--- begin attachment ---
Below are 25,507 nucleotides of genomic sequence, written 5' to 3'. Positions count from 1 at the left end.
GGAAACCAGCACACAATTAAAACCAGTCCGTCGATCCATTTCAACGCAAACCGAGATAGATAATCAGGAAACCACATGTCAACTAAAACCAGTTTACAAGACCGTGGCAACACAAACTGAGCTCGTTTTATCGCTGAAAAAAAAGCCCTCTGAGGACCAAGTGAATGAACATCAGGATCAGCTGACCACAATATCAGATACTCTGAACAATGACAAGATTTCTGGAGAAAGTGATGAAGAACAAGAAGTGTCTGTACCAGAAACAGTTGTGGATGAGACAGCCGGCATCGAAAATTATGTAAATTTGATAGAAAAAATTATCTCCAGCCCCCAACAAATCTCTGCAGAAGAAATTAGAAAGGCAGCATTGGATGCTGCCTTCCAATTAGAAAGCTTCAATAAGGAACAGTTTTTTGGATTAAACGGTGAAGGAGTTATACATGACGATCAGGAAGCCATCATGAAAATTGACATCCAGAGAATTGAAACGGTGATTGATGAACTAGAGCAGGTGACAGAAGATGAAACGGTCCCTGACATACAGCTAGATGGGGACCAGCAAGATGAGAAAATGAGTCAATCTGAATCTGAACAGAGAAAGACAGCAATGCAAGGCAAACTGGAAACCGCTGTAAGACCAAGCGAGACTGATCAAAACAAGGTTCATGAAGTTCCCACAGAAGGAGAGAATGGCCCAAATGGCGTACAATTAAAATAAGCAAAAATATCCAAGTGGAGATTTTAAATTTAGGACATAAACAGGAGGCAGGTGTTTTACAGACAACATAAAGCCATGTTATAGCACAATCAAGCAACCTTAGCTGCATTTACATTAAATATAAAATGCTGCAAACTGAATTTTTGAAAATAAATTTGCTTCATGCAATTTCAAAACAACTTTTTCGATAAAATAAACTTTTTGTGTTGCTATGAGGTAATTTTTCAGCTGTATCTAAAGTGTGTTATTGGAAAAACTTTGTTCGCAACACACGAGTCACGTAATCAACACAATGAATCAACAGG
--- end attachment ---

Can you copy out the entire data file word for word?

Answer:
Below are 25,507 nucleotides of genomic sequence, written 5' to 3'. Positions count from 1 at the left end.
GGAAACCAGCACACAATTAAAACCAGTCCGTCGATCCATTTCAACGCAAACCGAGATAGATAATCAGGAAACCACATGTCAACTAAAACCAGTTTACAAGACCGTGGCAACACAAACTGAGCTCGTTTTATCGCTGAAAAAAAAGCCCTCTGAGGACCAAGTGAATGAACATCAGGATCAGCTGACCACAATATCAGATACTCTGAACAATGACAAGATTTCTGGAGAAAGTGATGAAGAACAAGAAGTGTCTGTACCAGAAACAGTTGTGGATGAGACAGCCGGCATCGAAAATTATGTAAATTTGATAGAAAAAATTATCTCCAGCCCCCAACAAATCTCTGCAGAAGAAATTAGAAAGGCAGCATTGGATGCTGCCTTCCAATTAGAAAGCTTCAATAAGGAACAGTTTTTTGGATTAAACGGTGAAGGAGTTATACATGACGATCAGGAAGCCATCATGAAAATTGACATCCAGAGAATTGAAACGGTGATTGATGAACTAGAGCAGGTGACAGAAGATGAAACGGTCCCTGACATACAGCTAGATGGGGACCAGCAAGATGAGAAAATGAGTCAATCTGAATCTGAACAGAGAAAGACAGCAATGCAAGGCAAACTGGAAACCGCTGTAAGACCAAGCGAGACTGATCAAAACAAGGTTCATGAAGTTCCCACAGAAGGAGAGAATGGCCCAAATGGCGTACAATTAAAATAAGCAAAAATATCCAAGTGGAGATTTTAAATTTAGGACATAAACAGGAGGCAGGTGTTTTACAGACAACATAAAGCCATGTTATAGCACAATCAAGCAACCTTAGCTGCATTTACATTAAATATAAAATGCTGCAAACTGAATTTTTGAAAATAAATTTGCTTCATGCAATTTCAAAACAACTTTTTCGATAAAATAAACTTTTTGTGTTGCTATGAGGTAATTTTTCAGCTGTATCTAAAGTGTGTTATTGGAAAAACTTTGTTCGCAACACACGAGTCACGTAATCAACACAATGAATCAACAGG